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Hitting where it hurts: Coronavirus (COVID-19) is weakening Latin America’s gas and power demand

21 May 2020 Etienne Gabel

Latin America is increasingly becoming an epicenter of the global coronavirus (COVID-19) disease 2019 pandemic. The shock on the region's economies is worsening, in turn depressing energy consumption.

COVID-19 hits Latin American economies that are already weakened, with already dampened energy demand growth expectations. Mexico's economy stagnated in 2019 amid policy uncertainty, Brazil is shaking off years in the doldrums, Argentina is trying to refinance its massive debt, and Chile recently endured nationwide social protests.

South America's industrial sector is energy intensive and highly dependent on mainland China. Mainland China—one of the markets hit hard by COVID-19—accounts for 30% of Brazilian exports, represents Argentina's second-largest trading partner, and is the main offtaker for Chile's prominent mining industry. Demand from the three countries' industrial base—representing more than 40% of both gas and power total demand—is highly elastic to GDP. This situation is exacerbating the energy consumption impact of the economic slowdown.

Meanwhile in Mexico, gas and power demand are tightly linked to industrial activity, which in turn is battered by cuts in oil production and by the unprecedented economic downturn in the United States. Furthermore, the worst of the direct impacts of COVID-19 on Mexico's economy are likely yet to come.

Already, power consumption from the six largest economies of Latin America has dropped almost 12% since each country started its quarantines, compared to the same periods of last year (see figure below).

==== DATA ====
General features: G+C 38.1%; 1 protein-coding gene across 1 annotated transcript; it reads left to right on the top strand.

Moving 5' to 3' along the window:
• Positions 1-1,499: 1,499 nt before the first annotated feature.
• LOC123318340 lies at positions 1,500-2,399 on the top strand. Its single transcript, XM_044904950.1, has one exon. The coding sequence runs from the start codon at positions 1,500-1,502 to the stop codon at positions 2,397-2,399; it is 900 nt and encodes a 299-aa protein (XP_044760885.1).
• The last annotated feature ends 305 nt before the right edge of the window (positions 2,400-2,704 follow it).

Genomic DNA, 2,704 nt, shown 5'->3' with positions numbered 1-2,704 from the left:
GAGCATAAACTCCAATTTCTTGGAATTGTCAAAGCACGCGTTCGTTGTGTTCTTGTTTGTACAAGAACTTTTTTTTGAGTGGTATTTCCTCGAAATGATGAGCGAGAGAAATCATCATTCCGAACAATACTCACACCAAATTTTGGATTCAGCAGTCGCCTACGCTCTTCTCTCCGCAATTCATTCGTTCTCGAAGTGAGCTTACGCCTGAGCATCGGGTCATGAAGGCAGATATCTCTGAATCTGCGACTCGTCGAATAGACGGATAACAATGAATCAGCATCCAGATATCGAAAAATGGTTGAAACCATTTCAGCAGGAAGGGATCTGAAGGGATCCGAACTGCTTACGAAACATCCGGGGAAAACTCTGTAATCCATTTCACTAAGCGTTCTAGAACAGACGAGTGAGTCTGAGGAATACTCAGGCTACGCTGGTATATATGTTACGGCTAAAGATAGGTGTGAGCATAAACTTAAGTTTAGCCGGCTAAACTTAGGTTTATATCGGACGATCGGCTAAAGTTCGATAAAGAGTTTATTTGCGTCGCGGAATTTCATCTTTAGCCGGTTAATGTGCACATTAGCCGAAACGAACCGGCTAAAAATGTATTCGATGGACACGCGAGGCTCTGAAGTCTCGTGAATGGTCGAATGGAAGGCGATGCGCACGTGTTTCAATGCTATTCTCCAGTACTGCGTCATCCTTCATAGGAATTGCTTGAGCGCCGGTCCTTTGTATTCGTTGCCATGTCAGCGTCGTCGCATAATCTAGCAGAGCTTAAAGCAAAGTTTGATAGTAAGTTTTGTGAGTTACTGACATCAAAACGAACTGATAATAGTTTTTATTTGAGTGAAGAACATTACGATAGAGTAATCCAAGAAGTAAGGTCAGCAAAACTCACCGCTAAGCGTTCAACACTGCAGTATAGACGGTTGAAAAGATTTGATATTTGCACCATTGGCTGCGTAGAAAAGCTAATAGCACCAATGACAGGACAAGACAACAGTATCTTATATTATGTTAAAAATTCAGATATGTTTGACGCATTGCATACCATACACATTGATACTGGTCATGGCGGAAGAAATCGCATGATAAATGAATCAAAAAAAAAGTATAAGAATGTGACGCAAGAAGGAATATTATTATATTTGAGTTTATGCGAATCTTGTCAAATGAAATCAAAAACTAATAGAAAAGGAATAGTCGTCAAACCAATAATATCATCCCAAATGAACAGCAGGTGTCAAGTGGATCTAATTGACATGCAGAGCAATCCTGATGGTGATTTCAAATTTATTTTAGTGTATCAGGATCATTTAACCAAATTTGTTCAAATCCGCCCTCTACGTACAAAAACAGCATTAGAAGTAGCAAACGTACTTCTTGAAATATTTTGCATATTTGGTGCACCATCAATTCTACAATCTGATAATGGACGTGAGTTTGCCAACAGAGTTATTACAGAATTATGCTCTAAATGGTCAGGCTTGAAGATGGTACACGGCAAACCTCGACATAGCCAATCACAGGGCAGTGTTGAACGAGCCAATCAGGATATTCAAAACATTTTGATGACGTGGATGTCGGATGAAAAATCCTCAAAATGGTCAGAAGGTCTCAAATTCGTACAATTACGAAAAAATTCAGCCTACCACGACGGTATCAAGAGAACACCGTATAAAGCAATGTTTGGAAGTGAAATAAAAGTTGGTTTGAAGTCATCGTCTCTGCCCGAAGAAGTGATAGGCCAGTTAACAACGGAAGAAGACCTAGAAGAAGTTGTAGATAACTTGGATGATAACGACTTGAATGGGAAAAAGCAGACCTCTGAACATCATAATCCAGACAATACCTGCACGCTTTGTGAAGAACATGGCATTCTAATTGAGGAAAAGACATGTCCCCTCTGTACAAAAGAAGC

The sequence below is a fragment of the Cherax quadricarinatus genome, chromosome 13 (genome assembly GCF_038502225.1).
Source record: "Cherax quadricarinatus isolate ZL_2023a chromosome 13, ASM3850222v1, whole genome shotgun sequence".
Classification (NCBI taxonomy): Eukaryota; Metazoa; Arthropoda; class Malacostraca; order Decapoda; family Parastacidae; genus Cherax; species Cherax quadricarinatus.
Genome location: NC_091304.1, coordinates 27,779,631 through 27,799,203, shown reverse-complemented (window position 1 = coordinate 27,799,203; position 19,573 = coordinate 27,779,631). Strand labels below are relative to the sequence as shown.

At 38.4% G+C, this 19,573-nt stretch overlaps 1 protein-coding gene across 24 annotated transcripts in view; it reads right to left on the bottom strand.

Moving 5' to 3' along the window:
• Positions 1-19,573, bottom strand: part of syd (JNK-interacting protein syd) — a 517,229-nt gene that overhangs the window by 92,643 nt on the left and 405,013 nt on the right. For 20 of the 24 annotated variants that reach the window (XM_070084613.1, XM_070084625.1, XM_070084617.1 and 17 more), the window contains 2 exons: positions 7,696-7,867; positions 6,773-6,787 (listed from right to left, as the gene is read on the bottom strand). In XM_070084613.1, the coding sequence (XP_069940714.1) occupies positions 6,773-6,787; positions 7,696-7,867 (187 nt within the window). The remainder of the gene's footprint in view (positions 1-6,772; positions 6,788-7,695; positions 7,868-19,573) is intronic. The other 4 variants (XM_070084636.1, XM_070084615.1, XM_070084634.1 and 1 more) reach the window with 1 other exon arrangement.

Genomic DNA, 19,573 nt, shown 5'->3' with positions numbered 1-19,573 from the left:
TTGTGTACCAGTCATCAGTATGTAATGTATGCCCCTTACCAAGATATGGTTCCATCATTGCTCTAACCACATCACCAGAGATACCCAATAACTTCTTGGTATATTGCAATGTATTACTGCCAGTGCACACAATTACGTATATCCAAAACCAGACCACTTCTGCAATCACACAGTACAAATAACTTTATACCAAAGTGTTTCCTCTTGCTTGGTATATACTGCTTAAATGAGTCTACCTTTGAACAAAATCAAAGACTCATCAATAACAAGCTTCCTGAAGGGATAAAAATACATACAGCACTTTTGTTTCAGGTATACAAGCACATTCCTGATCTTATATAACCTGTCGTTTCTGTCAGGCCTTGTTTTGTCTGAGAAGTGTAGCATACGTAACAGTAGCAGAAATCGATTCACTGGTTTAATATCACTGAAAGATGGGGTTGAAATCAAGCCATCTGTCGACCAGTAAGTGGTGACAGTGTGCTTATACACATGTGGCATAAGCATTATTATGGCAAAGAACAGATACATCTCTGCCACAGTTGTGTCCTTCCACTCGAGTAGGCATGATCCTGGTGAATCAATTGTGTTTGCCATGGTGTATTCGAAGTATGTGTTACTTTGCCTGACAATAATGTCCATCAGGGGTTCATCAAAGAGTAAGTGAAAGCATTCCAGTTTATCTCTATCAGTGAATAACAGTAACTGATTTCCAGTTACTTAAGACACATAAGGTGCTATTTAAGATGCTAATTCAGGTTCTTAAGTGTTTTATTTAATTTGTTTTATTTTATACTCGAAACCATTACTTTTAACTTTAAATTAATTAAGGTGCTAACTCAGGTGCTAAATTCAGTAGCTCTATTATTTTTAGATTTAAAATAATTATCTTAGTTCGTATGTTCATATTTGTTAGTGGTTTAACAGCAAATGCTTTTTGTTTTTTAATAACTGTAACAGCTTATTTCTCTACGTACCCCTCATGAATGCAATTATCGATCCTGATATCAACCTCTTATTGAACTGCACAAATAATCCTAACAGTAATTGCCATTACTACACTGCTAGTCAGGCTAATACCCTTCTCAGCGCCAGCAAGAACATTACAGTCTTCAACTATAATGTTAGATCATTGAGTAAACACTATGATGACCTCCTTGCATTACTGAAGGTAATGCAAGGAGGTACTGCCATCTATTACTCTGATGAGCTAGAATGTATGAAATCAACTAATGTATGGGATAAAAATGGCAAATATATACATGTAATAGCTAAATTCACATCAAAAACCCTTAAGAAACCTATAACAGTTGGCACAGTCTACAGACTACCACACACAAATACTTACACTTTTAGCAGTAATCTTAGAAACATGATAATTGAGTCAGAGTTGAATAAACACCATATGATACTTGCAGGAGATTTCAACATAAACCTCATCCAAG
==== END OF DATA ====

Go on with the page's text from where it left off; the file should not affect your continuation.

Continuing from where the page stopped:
IHS Markit identified and is monitoring factors that particularly impact Latin America's gas and power needs, including:

  • Ongoing fallout in the economies of mainland China and the United States, the main outside trading partners of Latin American countries
  • The capacity of Latin American governments to stay in front of the COVID-19 spread, for example in Brazil and Mexico
  • Government responses towards low oil and gas prices in Brazil, Mexico and Argentina (such as new support to private investment versus greater state involvement), which also disrupt trade balances (for example Mexico's dependence on US gas)
  • The governments' balancing acts between improving the economic situation of their populations and implementing retrenchment policies to address debt, especially in Argentina
  • The governments' abilities to pass new reforms to foment investment, especially in Brazil
  • Possible freezes in power and gas tariffs to end consumers, such as in Argentina
  • Changes in the global prices for oil and gas, affecting government coffers like in Mexico, Brazil and Argentina
  • A sustained slump in the price of mined minerals, affecting heavily Chile and Peru for example
  • Social unrest reducing business confidence and private sector investments


Figure 1: Latin America: Power demand declines since the start of COVID-19 quarantines (relative to the same periods in 2019).

Learn more about our Latin America gas and power research.

IHS Markit experts are available for consultation on the industries and subjects they specialize in. Meetings are virtual and can be tailored to focus on your areas of inquiry. Book in a consultation with Etienne Gabel.

Etienne Gabel is a Senior Director of Gas, Power, and Energy Futures at IHS Markit.

Posted 21 May 2020


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